Understand Strategy Because It Should Drive Behavior
At Conney Safety Products, we often talked about strategy. We had a strategy for Information Technology eCommerce, for who we were to be for our customers, for the types of customers we would serve, for the products we would sell or not sell, and for our financial results. When I was in the military, serving on the U.S.S. Bagley, we had a strategy (delegated from higher ranking leadership) of protecting other vessels and destroying submarines. Our drills and exercises focused on executing to the strategy. Even in my investing life, I start with a strategy. That strategy is worked out by creating rules for my choices and how I will respond to dangers and setbacks.
Winquist Investment Portfolio Strategy
My investment strategy is quite simple. It is related to cost avoidance, to preservation and gradual growth of our assets, and growing income. I don’t want to get hammered by expenses, inflation or income taxes. I don’t desire or need massive growth in our retirement years. I prefer to see our income increase annually so as to avoid selling any investments because “I have to in order to pay for the necessities of life.” These strategic choices cause me to limit my exposure to high-cost mutual funds and similarly high-cost ETFs. I try to make withdrawals in a tax-efficient manner. I don’t buy investments that cannot hope to keep pace with inflation. I buy investments that are likely to at least maintain, but also grow our annual income. Therefore, I generally invest in dividend growth ETF’s (VYM, SCHD, DGRO, DVY) and dividend growth stocks or dividend champions.
Sometimes the best way to see the way a strategy plays out is through images. In the next seven images you will see elements of my strategy and why each element is important. The elements are 1) What to do when investors are in retreat; 2) Where in the world I will invest; 3) My concentration of investments and diversification goals; 4) My asset allocation (stocks, bonds, cash); 5) My thinking about the sectors and sector diversification; 6) My choice to prefer value stocks versus growth stocks, and 7) Why I don’t care what the rest of the total market is doing.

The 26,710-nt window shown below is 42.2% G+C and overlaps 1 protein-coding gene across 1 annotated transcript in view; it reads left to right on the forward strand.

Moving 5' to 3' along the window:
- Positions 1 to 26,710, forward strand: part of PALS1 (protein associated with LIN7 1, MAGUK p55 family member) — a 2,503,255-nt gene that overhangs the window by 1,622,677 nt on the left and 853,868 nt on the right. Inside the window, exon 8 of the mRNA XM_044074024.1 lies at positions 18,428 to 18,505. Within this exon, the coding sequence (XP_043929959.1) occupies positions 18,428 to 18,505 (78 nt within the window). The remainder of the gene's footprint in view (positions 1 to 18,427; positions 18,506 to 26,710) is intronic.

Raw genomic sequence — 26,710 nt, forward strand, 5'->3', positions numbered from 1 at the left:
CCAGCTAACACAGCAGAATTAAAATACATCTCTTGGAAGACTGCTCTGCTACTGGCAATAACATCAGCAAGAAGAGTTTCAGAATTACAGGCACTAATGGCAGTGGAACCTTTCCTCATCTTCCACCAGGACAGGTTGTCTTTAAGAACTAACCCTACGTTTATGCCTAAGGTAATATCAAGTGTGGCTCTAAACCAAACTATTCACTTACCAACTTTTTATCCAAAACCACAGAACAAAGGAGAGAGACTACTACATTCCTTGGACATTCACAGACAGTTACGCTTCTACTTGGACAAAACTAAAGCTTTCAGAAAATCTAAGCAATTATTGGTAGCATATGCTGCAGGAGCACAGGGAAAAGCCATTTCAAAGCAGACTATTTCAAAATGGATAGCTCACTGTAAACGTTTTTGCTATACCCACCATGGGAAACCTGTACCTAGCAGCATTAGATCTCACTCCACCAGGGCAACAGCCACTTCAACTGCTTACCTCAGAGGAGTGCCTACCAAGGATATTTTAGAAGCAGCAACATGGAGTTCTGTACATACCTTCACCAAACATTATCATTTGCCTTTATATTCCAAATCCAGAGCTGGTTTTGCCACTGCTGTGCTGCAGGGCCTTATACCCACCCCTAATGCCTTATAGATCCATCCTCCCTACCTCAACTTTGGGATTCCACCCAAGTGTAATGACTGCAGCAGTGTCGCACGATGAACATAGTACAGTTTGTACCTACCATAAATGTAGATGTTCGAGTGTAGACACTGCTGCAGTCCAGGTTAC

What to do when investors are in retreat.
There have been two major retreats in the last twenty years. I ignore the retreats, with a few minor exceptions that are written in my buy/sell rules. An exception is if a company cuts or suspends their dividend, I consider selling. In the most recent Covid-19 downturn, I eliminated several positions related to hotels, hospitality, and entertainment. Those that go to cash are my friends. I can often buy their shares at discounts to the real value.
Where in the world I invest.
Many advisors recommend a more robust allocation to international companies. While I see value in some countries, there are others with serious governance and free enterprise issues. As a result, most of our investments are in the USA and Canada. Of course, many USA companies have business overseas, so my allocation isn’t exactly as this image would suggest. However, it is probably safe to conclude that our international investments don’t make up more than 10% of our total stock investments. Fidelity seems to think that I have 9% in foreign investments, but that includes some significant allocation to banks and telecom stocks in Canada.